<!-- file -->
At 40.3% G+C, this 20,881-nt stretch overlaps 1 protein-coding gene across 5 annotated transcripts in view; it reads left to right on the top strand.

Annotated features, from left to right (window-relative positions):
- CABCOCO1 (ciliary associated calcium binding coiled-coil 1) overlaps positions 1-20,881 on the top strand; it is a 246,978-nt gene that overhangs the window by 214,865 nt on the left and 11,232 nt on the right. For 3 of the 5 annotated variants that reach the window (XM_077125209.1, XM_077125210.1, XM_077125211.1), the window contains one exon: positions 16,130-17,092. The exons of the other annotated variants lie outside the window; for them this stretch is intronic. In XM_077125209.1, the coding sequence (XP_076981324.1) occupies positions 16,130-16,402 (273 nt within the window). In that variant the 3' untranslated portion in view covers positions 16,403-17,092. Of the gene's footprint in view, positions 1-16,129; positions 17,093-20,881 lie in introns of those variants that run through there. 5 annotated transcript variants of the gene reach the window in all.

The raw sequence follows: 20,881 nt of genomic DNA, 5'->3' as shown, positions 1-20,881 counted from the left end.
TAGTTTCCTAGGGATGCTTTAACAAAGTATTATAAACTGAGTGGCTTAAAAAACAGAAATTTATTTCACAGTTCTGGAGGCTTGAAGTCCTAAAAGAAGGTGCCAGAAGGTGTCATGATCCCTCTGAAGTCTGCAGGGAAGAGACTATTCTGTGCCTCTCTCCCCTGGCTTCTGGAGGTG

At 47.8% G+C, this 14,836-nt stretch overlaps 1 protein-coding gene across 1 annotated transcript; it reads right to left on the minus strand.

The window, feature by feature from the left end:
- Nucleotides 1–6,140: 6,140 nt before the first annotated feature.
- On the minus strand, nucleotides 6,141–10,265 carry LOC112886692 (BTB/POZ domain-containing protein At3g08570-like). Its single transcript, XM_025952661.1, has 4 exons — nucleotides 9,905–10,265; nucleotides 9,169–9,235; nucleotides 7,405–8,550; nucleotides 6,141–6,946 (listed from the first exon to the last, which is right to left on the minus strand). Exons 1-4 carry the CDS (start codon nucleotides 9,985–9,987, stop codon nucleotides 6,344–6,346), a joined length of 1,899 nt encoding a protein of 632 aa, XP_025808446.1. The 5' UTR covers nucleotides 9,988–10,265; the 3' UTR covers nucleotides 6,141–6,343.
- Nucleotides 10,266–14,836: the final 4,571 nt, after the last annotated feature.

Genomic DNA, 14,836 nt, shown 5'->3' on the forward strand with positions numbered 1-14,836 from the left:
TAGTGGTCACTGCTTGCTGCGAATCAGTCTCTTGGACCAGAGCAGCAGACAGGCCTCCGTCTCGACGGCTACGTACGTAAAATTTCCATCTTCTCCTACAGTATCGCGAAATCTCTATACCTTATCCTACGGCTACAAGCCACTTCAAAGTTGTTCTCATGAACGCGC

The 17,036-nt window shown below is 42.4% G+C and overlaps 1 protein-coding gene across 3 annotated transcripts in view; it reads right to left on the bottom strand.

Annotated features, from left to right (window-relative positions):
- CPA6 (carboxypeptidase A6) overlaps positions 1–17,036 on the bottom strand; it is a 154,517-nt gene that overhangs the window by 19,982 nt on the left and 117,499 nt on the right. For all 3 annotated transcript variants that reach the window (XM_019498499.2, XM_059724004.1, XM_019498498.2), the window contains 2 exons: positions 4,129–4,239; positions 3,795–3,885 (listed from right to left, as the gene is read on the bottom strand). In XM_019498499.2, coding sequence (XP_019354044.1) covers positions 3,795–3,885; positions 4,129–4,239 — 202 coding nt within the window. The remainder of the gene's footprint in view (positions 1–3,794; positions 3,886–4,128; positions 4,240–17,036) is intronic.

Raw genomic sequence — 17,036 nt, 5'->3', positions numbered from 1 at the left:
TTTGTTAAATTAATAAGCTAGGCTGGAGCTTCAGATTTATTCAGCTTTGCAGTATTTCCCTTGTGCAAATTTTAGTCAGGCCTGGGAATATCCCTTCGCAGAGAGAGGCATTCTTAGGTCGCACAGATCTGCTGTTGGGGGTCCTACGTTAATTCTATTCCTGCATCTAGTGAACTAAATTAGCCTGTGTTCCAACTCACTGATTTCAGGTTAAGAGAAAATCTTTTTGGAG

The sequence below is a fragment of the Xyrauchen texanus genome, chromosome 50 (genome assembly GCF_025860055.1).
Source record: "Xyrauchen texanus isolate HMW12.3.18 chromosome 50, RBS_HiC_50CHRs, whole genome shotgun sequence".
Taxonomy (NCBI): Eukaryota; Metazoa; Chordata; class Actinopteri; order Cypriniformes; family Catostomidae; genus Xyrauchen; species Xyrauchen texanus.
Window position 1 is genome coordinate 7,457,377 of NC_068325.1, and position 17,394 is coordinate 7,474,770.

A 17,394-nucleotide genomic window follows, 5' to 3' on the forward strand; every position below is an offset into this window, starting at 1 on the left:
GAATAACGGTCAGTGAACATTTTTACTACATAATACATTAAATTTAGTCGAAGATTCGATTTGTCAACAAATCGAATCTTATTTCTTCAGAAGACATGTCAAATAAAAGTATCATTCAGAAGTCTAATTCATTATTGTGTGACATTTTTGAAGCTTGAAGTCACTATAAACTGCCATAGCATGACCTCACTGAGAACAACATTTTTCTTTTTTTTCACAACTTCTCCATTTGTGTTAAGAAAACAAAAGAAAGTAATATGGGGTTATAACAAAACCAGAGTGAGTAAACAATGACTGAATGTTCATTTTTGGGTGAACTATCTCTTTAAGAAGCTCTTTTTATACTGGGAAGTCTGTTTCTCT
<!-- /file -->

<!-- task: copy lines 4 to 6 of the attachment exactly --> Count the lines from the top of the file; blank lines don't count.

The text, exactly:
The raw sequence follows: 20,881 nt of genomic DNA, 5'->3' as shown, positions 1-20,881 counted from the left end.
TAGTTTCCTAGGGATGCTTTAACAAAGTATTATAAACTGAGTGGCTTAAAAAACAGAAATTTATTTCACAGTTCTGGAGGCTTGAAGTCCTAAAAGAAGGTGCCAGAAGGTGTCATGATCCCTCTGAAGTCTGCAGGGAAGAGACTATTCTGTGCCTCTCTCCCCTGGCTTCTGGAGGTG

At 47.8% G+C, this 14,836-nt stretch overlaps 1 protein-coding gene across 1 annotated transcript; it reads right to left on the minus strand.